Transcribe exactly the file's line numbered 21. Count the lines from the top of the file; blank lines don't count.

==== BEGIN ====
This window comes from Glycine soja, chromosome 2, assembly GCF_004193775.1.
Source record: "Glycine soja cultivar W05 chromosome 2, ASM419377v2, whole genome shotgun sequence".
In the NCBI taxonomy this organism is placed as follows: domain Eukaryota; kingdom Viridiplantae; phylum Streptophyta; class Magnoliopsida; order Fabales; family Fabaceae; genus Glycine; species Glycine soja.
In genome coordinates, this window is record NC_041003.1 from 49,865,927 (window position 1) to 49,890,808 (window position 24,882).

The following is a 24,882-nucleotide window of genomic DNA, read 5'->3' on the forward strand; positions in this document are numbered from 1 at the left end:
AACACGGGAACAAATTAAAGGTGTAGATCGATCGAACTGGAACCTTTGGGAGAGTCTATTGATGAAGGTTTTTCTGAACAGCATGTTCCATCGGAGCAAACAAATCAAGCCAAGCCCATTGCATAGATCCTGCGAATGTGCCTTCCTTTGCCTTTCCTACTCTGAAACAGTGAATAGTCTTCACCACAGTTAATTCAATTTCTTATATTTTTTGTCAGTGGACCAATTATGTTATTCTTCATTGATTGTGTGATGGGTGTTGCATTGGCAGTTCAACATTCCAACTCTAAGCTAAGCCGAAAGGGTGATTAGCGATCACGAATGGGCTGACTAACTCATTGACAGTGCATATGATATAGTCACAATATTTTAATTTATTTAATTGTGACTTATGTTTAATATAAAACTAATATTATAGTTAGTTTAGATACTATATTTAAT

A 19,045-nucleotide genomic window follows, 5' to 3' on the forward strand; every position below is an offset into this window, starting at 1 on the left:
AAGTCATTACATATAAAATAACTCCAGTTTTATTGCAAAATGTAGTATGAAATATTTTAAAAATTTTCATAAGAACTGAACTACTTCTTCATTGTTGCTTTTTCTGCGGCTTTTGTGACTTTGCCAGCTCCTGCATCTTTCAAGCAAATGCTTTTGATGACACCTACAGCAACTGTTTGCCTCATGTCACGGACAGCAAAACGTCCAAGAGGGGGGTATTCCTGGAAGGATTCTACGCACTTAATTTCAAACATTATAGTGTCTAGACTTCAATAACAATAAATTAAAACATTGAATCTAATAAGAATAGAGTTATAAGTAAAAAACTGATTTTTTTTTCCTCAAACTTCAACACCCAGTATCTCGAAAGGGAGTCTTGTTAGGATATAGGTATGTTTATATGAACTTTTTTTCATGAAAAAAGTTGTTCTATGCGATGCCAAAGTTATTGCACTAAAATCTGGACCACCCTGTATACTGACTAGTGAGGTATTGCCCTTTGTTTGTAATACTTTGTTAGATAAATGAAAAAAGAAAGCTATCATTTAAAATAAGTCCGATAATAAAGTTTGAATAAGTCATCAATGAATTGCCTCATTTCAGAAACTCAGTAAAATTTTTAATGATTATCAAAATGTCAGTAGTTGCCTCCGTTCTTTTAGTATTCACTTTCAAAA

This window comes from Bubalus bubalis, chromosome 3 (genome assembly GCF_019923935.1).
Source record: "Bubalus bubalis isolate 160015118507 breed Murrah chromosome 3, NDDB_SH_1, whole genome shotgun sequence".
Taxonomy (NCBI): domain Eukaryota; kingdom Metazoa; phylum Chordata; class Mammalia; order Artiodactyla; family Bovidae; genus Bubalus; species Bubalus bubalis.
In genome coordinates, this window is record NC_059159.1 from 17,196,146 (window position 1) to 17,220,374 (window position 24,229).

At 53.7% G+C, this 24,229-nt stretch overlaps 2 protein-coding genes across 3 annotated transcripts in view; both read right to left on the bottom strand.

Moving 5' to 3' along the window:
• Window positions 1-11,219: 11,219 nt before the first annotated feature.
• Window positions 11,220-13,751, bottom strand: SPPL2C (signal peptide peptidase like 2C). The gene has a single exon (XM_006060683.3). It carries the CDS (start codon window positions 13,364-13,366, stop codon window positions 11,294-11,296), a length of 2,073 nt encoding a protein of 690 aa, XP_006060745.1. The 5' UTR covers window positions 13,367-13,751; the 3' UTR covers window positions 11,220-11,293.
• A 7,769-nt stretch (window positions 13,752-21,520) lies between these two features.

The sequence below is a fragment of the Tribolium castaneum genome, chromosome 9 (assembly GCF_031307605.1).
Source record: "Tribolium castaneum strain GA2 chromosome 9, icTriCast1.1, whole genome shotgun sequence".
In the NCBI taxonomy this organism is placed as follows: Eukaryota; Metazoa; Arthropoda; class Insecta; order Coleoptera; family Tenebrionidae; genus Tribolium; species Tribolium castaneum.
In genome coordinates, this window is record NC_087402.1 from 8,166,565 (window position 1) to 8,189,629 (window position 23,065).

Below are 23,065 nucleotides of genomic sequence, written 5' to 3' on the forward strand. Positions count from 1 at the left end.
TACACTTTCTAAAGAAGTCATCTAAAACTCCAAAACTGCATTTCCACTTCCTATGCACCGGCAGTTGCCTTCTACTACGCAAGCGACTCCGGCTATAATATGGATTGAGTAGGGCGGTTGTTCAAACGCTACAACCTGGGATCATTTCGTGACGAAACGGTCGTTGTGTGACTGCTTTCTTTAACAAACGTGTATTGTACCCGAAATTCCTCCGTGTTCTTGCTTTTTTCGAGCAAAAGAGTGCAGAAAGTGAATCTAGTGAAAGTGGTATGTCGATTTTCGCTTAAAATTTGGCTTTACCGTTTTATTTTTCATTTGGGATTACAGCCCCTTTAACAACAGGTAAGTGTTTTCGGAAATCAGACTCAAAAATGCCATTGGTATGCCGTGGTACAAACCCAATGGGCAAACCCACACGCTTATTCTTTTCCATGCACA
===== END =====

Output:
In genome coordinates, this window is record NC_087402.1 from 8,166,565 (window position 1) to 8,189,629 (window position 23,065).